BigHorse noted fresh food is also scarce at times in Pawhuska’s grocery store when “you go through that store and if you’re not there when those doors open by noon, everything’s picked through – all of the better meats and vegetables – so by the time you get off work, you go down there and get what’s left over. I’m just very humbled to be able to stand up here and ... I look forward to the future and again Chief, I thank you from the bottom of my heart.”

Johnson also acknowledged the Executive Branch's task force formed to administer the Nation’s CARES Act funding. The task force comprised 16 ON employees including Department of Natural Resources Director Jann Hayman and Housing Department Director James Weigant, who served as the task force coordinator.

Weigant shared highlights of the task force’s performed duties which included seeking requests for proposals for spending the CARES Act funding from all ON government departments, branches and entities after its May 2020 formation. The task force then reviewed the “mountains” of feedback proposing uses for the CARES Act funding, Weigant said, noting “there were four distinct areas that needed assistance with our CARES Act funds ... One area that provided immediate relief is what we call direct response. This included funding for the Wah-Zha-Zhe Health Center, Tribal Works, Emergency Management and individual assistance. This was the bread and butter that provided assistance to countless Osages around the country facing their own COVID hardships,” he said.

Another area includes information technology (internet, wi-fi, ON website improvements), which provided improvements for the Judicial Branch and the Congress/ Legislative Branch to continue their work remotely and virtually for safety reasons due to the pandemic, Weigant said then noted: “The fourth response is why we are here today: food security.”

“Much of Osage County is a food desert and access to fresh vegetables and meat was limited prior to COVID, the pandemic only made this worse with empty shelves and higher prices for groceries,” Weigant said. “This element constructed the (meat) processing plant in Hominy, to purchase cattle and bison and make physical improvements to protect and develop our herd at the Osage Nation Ranch. They also built this great facility today. We now have a year-round farm-to-table food supply chain that is ours and insulated from pandemic-caused breakdowns in other parts of the country – the Osage Nation has taken a major step toward food security, the real reason to celebrate today.”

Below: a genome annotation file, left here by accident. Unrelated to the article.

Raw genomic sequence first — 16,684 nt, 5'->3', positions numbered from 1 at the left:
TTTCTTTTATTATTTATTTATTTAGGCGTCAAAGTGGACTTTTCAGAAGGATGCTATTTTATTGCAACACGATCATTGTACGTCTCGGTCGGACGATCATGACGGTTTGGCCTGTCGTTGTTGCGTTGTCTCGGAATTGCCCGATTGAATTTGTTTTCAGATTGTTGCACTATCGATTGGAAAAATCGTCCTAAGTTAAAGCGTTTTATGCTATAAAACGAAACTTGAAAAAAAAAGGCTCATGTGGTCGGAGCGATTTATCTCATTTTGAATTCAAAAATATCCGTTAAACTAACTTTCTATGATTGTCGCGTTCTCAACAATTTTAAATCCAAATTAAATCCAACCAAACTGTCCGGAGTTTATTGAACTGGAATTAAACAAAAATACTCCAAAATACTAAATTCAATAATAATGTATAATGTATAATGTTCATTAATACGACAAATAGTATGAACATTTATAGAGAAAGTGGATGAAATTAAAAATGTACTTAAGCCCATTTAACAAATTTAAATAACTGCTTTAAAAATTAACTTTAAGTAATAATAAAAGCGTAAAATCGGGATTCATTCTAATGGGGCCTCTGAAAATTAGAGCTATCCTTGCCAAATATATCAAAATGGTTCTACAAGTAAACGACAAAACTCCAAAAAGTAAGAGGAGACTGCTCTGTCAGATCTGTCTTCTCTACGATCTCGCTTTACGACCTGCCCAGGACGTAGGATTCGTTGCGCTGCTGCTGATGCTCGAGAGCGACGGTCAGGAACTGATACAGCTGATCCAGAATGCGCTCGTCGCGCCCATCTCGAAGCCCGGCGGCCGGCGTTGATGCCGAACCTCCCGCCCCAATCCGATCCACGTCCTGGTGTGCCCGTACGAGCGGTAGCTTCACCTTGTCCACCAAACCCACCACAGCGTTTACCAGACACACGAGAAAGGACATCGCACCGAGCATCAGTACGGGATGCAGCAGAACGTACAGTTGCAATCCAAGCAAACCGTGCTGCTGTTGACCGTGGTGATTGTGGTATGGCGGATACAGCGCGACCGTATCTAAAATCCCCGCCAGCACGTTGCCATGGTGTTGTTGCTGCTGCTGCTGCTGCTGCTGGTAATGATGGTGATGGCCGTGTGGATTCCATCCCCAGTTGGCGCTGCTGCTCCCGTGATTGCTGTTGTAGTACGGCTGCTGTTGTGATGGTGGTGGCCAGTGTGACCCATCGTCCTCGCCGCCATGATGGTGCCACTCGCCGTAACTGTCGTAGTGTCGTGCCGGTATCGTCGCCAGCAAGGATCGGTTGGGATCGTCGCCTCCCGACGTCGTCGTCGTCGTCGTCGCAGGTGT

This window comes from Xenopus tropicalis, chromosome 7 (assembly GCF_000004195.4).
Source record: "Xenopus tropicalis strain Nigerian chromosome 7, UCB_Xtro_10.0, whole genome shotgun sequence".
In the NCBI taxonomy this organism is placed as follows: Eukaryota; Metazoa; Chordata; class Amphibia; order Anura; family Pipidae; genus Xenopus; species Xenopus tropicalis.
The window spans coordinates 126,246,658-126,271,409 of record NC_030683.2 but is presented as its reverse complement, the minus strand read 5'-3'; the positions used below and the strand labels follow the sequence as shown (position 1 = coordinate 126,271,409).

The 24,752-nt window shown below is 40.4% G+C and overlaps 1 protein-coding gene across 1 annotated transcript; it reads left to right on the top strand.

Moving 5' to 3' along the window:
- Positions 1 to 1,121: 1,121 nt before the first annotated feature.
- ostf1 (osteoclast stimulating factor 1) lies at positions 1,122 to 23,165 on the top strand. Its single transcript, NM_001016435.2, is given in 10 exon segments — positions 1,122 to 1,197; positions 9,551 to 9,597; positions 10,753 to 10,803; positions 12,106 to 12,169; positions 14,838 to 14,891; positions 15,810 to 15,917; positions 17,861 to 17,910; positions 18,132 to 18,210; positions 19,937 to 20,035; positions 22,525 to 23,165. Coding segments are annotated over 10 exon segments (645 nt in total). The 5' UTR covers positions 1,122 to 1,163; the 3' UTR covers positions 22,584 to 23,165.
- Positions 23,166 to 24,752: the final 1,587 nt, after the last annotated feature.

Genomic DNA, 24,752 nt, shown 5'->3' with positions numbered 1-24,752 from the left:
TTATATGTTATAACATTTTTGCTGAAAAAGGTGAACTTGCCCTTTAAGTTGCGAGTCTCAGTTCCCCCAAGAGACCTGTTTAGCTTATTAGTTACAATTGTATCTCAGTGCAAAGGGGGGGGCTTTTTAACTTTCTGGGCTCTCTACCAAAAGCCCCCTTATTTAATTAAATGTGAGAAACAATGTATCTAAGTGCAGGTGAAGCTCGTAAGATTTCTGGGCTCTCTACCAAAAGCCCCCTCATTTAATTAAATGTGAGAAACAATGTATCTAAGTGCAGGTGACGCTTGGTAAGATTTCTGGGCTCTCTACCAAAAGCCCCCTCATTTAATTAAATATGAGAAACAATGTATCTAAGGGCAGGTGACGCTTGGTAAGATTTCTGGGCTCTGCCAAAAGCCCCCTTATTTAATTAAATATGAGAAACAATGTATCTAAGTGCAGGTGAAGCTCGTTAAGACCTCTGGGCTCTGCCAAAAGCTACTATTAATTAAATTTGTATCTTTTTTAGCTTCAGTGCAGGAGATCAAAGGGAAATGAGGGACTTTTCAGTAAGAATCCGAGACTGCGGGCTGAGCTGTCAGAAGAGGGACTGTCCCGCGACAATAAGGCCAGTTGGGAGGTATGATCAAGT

Hayman, whose department managed the Harvest Land project development, said discussions about improving then-Bird Creek Farms started with a phone call from Standing Bear during the summer “to support our Osage people.” She told him “the biggest challenge that we saw in my office in my department is the inability to provide food year-round, so that was the big goal we had with this facility ... and not just seasonal summer crops.

As construction crews finished work on the neighboring greenhouse structure, Hayman said the multipurpose building will house an aquaponics operation, contains a food processing area for washing and other high-standard preparations before public distribution and consumption. “We’re going to do everything we can to ensure this is a success during our tenure here and for the future so we’re very grateful for this opportunity,” Hayman said of her department staff.

Ross Smith, a project manager for the Nation’s Tribal Development and Land Acquisition Department said the Harvest Land project took 7-8 months which is a short time compared to other building projects that can take more than a year of planning. “With the help of Wallace Engineering and Builders Unlimited Inc. (both in Tulsa), we were able to get this started in a record amount of time and the actual construction of this building was actually four months. We’re proud as the Osage Nation to have a facility like this that will last for generations,” Smith said.

Another ribbon-cutting ceremony is scheduled for Dec. 28 at the Nation’s newly completed meat processing facility in Hominy, which was also constructed thanks to CARES Act funding.